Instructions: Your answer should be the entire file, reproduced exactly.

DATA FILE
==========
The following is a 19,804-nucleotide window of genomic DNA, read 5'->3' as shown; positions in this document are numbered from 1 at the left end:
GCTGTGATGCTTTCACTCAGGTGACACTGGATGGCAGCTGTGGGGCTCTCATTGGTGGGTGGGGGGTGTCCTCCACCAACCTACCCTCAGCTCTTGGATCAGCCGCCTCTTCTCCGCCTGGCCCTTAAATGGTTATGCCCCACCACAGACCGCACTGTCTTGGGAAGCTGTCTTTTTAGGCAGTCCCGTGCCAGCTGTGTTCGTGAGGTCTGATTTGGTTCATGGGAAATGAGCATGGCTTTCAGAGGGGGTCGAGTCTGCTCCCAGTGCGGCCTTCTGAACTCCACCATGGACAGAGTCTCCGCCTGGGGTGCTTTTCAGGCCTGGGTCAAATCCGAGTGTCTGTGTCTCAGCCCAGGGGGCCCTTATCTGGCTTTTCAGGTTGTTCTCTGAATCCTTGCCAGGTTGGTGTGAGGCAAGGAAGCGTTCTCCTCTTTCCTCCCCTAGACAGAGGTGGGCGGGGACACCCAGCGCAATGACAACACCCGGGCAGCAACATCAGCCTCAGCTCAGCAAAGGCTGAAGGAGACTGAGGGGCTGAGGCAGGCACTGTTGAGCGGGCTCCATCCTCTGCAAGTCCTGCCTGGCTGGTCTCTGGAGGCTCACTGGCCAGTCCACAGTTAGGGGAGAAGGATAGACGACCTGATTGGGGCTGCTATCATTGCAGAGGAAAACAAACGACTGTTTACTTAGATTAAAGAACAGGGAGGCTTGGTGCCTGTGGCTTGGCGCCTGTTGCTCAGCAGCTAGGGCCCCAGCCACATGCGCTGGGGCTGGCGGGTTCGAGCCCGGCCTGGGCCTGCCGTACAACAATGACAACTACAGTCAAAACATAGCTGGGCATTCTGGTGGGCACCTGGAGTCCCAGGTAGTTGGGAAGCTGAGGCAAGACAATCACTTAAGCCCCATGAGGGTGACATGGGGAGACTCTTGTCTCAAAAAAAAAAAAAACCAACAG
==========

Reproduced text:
The following is a 19,804-nucleotide window of genomic DNA, read 5'->3' as shown; positions in this document are numbered from 1 at the left end:
GCTGTGATGCTTTCACTCAGGTGACACTGGATGGCAGCTGTGGGGCTCTCATTGGTGGGTGGGGGGTGTCCTCCACCAACCTACCCTCAGCTCTTGGATCAGCCGCCTCTTCTCCGCCTGGCCCTTAAATGGTTATGCCCCACCACAGACCGCACTGTCTTGGGAAGCTGTCTTTTTAGGCAGTCCCGTGCCAGCTGTGTTCGTGAGGTCTGATTTGGTTCATGGGAAATGAGCATGGCTTTCAGAGGGGGTCGAGTCTGCTCCCAGTGCGGCCTTCTGAACTCCACCATGGACAGAGTCTCCGCCTGGGGTGCTTTTCAGGCCTGGGTCAAATCCGAGTGTCTGTGTCTCAGCCCAGGGGGCCCTTATCTGGCTTTTCAGGTTGTTCTCTGAATCCTTGCCAGGTTGGTGTGAGGCAAGGAAGCGTTCTCCTCTTTCCTCCCCTAGACAGAGGTGGGCGGGGACACCCAGCGCAATGACAACACCCGGGCAGCAACATCAGCCTCAGCTCAGCAAAGGCTGAAGGAGACTGAGGGGCTGAGGCAGGCACTGTTGAGCGGGCTCCATCCTCTGCAAGTCCTGCCTGGCTGGTCTCTGGAGGCTCACTGGCCAGTCCACAGTTAGGGGAGAAGGATAGACGACCTGATTGGGGCTGCTATCATTGCAGAGGAAAACAAACGACTGTTTACTTAGATTAAAGAACAGGGAGGCTTGGTGCCTGTGGCTTGGCGCCTGTTGCTCAGCAGCTAGGGCCCCAGCCACATGCGCTGGGGCTGGCGGGTTCGAGCCCGGCCTGGGCCTGCCGTACAACAATGACAACTACAGTCAAAACATAGCTGGGCATTCTGGTGGGCACCTGGAGTCCCAGGTAGTTGGGAAGCTGAGGCAAGACAATCACTTAAGCCCCATGAGGGTGACATGGGGAGACTCTTGTCTCAAAAAAAAAAAAAACCAACAG